3. Boldness and Passion. In order to fulfill Jesus’ Great Commission, to go forth and serve, we need boldness and passion. He reassures us, “Do not be afraid” (Mk 6:50). “I am with you always, to the end of the world” (Mt 28:20). But we must fight complacency: it is seductive; it tells us that there is no point in trying to change things, that there is nothing we can do. By force of habit we no longer stand up to evil. We “let things be.” We must allow the Lord to rouse us from our torpor, to free us from our inertia, to rethink our usual way of doing things; to open our eyes and ears, and above all our hearts, so as not to be complacent about things as they are, but unsettled by the living and effective word of the risen Lord.
  4. Community. Growth in holiness is a journey of living and working in community with others. Sharing the Word and celebrating the Eucharist together fosters friendship and a sense of belonging; they makes us a holy and missionary community. A community that cherishes the little details of love, whose members care for one another and create an open and evangelizing environment, is a place where the risen Lord is present.
  5. Constant Prayer. In the end, our desire for God will surely find expression in our daily lives: “Try to be continuous in prayer, and in the midst of bodily exercises, do not leave it. Whether you eat, drink, talk with others, or do anything, always go to God and attach your heart to Him.” (St. John of the Cross) For this to happen, however, some moments spent alone with God are also necessary. In silence, we can discern the paths of holiness to which the Lord is calling us.

As we go forth in our weeks, it will be helpful for us to embrace these five spiritual attitudes as we walk toward holiness.



The Christian life is a constant battle. We need strength and courage to withstand temptation and to proclaim the Gospel. This battle is sweet, for it allows us to rejoice each time the Lord triumphs in our lives.

We are not dealing merely with a battle against the world and a worldly mentality . We also struggle against the devil, the prince of evil.  Indeed, in leaving us the Our Father, Jesus wanted us to conclude by asking the Father to “deliver us from evil”. That final word does not refer to evil in the abstract;  it indicates a personal being who assails us. Jesus taught us to ask daily for deliverance from him, lest his power prevail over us.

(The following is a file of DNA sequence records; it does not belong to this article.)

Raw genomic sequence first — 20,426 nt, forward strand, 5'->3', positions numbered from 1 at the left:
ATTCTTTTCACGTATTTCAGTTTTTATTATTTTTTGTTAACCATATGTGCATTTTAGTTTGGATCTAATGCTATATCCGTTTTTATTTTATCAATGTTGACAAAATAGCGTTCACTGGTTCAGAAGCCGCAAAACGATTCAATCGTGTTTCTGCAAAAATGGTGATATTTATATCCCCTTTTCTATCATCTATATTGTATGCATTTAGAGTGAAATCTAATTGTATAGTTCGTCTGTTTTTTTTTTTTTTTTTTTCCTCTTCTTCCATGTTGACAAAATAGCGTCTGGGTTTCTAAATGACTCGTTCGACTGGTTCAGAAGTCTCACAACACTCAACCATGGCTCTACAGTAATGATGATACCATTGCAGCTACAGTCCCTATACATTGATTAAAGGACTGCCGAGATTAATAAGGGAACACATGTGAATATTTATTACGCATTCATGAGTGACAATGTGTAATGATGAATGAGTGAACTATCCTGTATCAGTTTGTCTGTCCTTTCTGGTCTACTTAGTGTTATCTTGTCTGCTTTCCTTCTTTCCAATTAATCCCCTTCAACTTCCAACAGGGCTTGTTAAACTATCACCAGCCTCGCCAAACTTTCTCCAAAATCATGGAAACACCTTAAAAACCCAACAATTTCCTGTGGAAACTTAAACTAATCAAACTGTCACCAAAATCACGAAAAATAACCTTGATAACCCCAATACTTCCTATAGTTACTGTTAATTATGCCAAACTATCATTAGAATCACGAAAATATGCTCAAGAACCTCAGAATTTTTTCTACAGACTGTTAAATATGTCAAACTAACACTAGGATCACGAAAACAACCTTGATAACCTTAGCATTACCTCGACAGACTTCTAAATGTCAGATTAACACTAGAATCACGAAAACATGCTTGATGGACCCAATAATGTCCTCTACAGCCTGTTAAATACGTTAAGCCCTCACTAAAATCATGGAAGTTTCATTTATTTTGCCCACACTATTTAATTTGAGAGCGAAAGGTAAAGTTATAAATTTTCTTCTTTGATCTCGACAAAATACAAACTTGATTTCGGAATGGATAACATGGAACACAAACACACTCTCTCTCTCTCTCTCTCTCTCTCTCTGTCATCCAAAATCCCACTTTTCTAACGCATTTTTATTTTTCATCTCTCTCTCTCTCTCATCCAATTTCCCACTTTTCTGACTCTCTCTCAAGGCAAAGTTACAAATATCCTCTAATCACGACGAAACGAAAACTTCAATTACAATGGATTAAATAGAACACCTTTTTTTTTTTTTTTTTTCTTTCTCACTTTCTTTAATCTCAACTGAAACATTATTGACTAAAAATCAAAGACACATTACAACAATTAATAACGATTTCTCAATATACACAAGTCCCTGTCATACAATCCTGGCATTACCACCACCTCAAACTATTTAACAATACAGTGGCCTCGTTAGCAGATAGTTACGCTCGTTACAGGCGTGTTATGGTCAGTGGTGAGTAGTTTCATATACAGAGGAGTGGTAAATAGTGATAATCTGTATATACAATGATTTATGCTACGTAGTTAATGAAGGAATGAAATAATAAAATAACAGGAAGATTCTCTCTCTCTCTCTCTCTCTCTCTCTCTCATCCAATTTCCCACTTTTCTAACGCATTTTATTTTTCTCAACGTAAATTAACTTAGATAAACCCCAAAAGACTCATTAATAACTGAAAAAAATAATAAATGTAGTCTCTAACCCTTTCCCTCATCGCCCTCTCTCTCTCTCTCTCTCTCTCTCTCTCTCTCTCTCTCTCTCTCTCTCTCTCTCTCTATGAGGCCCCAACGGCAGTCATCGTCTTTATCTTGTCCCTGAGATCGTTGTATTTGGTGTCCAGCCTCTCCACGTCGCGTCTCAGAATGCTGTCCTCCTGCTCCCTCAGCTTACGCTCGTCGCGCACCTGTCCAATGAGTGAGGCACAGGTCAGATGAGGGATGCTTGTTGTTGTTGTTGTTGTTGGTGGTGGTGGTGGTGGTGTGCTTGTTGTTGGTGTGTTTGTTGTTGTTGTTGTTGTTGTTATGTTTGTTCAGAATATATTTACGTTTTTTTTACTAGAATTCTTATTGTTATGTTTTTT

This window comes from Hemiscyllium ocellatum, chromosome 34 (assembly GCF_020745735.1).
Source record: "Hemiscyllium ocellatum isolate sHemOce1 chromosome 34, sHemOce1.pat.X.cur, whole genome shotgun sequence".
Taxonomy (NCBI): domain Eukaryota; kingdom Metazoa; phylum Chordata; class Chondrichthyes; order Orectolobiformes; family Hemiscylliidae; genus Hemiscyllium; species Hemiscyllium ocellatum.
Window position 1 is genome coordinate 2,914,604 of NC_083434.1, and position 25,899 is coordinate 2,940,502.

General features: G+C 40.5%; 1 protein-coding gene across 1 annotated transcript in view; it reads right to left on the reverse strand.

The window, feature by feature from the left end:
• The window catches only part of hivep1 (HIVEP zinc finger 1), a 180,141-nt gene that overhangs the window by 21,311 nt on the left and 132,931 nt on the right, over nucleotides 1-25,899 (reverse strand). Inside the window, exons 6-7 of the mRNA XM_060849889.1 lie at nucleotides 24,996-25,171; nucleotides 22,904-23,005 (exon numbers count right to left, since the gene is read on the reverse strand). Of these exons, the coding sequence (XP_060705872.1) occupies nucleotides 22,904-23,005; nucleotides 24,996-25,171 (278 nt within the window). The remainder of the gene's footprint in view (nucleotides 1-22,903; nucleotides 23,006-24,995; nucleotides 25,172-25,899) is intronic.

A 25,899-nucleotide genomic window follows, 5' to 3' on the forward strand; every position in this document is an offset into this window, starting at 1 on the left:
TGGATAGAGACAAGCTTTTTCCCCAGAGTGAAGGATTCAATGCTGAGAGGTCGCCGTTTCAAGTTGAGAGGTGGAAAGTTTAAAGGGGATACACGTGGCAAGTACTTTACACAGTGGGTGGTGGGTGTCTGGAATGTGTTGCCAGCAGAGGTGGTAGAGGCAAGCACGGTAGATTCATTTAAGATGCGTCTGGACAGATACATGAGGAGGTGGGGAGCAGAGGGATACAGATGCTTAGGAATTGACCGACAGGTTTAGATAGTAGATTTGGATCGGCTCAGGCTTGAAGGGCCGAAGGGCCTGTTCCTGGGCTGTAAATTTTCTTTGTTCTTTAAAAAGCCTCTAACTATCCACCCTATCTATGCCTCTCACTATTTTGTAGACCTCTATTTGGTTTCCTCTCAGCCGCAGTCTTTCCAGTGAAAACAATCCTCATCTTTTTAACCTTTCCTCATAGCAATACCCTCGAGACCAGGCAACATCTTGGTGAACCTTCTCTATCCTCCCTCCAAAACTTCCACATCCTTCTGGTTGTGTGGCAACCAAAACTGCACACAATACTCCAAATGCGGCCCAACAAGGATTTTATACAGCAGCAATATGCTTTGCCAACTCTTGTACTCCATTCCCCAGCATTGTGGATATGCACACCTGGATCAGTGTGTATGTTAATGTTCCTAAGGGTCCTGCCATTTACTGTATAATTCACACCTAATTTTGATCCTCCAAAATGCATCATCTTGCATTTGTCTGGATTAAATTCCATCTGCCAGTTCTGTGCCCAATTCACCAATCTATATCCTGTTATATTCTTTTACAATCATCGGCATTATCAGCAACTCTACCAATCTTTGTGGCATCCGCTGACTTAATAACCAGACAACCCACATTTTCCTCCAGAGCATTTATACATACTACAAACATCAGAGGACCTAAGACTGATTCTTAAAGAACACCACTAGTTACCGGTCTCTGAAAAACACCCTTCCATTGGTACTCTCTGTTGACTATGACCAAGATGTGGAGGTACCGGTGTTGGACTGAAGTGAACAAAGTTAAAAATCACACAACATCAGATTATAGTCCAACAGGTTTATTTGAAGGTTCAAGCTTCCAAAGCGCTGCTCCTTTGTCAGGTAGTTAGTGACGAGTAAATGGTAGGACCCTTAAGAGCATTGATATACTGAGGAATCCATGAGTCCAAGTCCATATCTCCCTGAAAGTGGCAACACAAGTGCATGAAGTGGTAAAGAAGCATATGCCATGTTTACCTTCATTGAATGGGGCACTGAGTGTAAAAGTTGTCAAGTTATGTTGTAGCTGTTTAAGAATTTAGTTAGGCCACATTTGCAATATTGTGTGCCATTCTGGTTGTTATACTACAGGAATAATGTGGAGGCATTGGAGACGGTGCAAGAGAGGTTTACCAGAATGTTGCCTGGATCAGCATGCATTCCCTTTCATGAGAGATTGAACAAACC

The path of holiness demands that we keep “our lamps lit” (Lk 12:35) and be attentive. “Abstain from every form of evil” (1 Thess 5:22). “Keep awake” (Mt 24:42; Mk 13:35). “Let us not fall asleep” (1 Thess 5:6). When we think we  commit no grievous sins against God’s law, we can fall into a state of dull lethargy, we can fail to realize that our spiritual life has gradually turned lukewarm and end up weakened and corrupted.  Such spiritual corruption is worse than the fall of a sinner, for it is a comfortable and self-satisfied form of blindness. Everything then appears acceptable: deception, slander, egotism and other subtle forms of self-centeredness.

Contemporary life offers immense possibilities for action and distraction and the world presents all of them as valid and good. Therefore, it is important that we pray for the gift of discernment.  Without the wisdom of discernment, we can easily become prey to every passing trend. If we ask with confidence that the Holy Spirit grant us this gift, and then seek to develop it through prayer, reflection, reading and good counsel, then surely we will grow in this spiritual endowment.

Spiritual discernment is a grace that transcends existential, psychological, sociological or moral insights drawn from the human sciences. Prayerful discernment must be born of a readiness to listen: to the Lord and to others, and to reality itself, which always challenges us in new ways: to set aside our own partial or insufficient ideas, our usual habits and ways of seeing things … and to become truly open to accepting a call that can shatter our security, but lead us to a better life.

An essential condition for progress in discernment is a growing understanding of God’s patience and his timetable, which are never our own.  Discernment is not about discovering what more we can get out of this life, but about recognizing how we can better accomplish the mission entrusted to us at our baptism. This entails a readiness to make sacrifices, even to sacrificing everything. For happiness is a paradox: we experience it most when we let go and trust God.



© 2016 St. Joan of Arc Catholic Church San Ramon

2601 San Ramon Valley Blvd
San Ramon CA 94583